Times are changing for the African Lion with recognition that lions are facing untold pressures from habitat loss, poaching, human-wildlife conflict, illegal & legal trade, exploitation and over hunting. Famously, the Maasai people of Kenya have abandoned their ritual killing of lions to help maintain the animals’ importance (both financially and symbolically) towards tourism. In 2014 and 2015 I helped organise protests & events in cities around the world (known as Global March For Lions) to raise awareness of the barbaric canned hunting industry in South Africa, where thousands of lions are bred in captivity, raised by volunteers, petted by tourists and ultimately traded to captive hunting ranches and the lion bone trade to Asia. I continued my work for lions, working for various NGO’s in South Africa both within the captive lion issue and wild lions. The exposé film Blood Lions was then released to worthy acclaim, that further helped awareness around the cub petting industry and its links to canned hunting, going on to win multiple awards and helping local agencies improve legislation to end this deplorable industry of exploiting lions and duping innocent tourists & volunteers.
Maybe Idris could advocate for lions?
Aside from being a genuinely great actor and kind person, Idris Elba does some amazing work for charity ….. he was appointed United Nations Goodwill Ambassador for International Fund for Agricultural Development (IFAD) in April 2020 and is a Goodwill Ambassador for The Princes Trust. I love hearing from people and if Idris would like to connect, I would be thrilled to recommend a selection of reputable and ethical organisations to lend much needed support.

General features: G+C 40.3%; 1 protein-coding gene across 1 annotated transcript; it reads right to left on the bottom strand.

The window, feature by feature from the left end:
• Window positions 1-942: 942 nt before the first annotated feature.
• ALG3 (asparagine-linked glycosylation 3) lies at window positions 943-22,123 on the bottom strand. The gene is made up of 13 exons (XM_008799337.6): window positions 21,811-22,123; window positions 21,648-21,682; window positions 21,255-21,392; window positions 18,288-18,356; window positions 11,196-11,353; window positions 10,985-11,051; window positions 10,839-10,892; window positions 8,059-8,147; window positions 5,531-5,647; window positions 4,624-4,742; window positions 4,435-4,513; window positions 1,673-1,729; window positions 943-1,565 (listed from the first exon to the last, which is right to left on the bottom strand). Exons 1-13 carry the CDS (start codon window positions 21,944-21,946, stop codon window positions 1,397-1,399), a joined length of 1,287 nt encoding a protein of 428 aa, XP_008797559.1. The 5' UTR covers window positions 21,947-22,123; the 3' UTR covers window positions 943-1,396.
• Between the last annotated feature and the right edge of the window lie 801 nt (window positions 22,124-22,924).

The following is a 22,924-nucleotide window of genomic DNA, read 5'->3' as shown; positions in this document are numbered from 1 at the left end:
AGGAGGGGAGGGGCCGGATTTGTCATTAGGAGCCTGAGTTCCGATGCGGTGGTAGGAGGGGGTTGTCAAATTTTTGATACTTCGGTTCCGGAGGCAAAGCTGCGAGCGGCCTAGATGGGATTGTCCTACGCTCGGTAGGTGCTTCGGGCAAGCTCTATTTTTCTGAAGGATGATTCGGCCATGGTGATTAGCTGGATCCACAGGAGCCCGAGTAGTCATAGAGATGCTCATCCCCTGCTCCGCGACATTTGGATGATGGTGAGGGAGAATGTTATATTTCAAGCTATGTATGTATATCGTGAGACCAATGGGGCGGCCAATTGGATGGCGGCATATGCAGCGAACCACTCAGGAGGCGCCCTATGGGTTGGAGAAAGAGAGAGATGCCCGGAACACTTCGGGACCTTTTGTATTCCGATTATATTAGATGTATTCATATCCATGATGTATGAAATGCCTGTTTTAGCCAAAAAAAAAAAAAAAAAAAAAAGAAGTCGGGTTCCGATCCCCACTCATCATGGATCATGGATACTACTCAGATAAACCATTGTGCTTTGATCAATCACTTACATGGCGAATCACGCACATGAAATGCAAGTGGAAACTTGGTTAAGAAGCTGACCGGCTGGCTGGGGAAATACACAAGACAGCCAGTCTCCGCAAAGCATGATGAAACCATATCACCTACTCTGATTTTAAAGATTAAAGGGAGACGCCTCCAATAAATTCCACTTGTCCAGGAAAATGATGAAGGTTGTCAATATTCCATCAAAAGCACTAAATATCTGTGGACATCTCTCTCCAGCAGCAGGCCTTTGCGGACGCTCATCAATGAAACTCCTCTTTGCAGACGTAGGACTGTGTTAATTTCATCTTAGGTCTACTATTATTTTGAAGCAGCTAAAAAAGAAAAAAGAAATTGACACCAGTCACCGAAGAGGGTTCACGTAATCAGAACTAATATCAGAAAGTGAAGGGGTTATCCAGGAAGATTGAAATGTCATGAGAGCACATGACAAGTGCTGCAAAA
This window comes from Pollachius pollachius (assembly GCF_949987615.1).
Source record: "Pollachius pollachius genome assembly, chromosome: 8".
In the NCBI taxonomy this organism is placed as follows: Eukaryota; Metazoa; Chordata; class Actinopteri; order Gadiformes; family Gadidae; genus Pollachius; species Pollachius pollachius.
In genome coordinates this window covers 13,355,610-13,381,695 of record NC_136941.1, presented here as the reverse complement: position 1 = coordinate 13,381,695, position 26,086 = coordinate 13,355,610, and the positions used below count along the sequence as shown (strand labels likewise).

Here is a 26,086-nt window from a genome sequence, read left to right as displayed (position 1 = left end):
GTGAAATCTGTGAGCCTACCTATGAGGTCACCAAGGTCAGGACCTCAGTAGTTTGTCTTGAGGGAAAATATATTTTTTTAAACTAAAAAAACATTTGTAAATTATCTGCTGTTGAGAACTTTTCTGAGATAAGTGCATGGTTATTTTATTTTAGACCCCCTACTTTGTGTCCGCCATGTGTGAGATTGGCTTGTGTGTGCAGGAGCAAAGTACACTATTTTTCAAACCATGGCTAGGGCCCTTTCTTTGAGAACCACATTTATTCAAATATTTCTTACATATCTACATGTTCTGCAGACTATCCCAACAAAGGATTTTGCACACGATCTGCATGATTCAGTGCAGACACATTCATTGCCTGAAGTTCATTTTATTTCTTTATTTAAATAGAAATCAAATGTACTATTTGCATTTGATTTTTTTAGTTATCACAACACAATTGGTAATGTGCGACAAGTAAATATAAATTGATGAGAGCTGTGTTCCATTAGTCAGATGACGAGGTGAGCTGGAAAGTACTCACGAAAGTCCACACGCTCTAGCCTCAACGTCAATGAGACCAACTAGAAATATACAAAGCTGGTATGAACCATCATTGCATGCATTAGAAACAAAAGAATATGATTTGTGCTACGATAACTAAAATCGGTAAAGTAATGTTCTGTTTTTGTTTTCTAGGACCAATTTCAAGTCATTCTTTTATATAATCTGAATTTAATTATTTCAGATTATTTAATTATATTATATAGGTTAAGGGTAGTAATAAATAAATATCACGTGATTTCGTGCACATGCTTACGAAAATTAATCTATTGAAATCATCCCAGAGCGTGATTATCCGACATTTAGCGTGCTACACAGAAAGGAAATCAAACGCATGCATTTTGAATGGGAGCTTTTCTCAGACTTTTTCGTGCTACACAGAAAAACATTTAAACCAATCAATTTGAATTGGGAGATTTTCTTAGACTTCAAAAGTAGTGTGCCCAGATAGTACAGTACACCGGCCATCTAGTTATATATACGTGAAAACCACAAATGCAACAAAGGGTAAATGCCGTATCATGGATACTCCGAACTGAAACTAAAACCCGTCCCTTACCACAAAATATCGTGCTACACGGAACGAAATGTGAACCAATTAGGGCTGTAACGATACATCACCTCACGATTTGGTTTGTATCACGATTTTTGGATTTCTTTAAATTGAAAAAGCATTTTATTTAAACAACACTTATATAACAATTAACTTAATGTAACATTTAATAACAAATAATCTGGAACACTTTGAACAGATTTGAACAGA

So here’s a question;
Is a film such as ‘Beast’, however unlikely it is for local African communities to watch and no matter how fictional it may be, a good film in how it portrays lions?
Please feel free to comment below, I would love to hear your thoughts on the psychology behind marketing animals as “beasts”, our use of animals in general and the affects this has on conservation efforts.
Oh, and Idris should 100% be the next James Bond, so what are they waiting for?!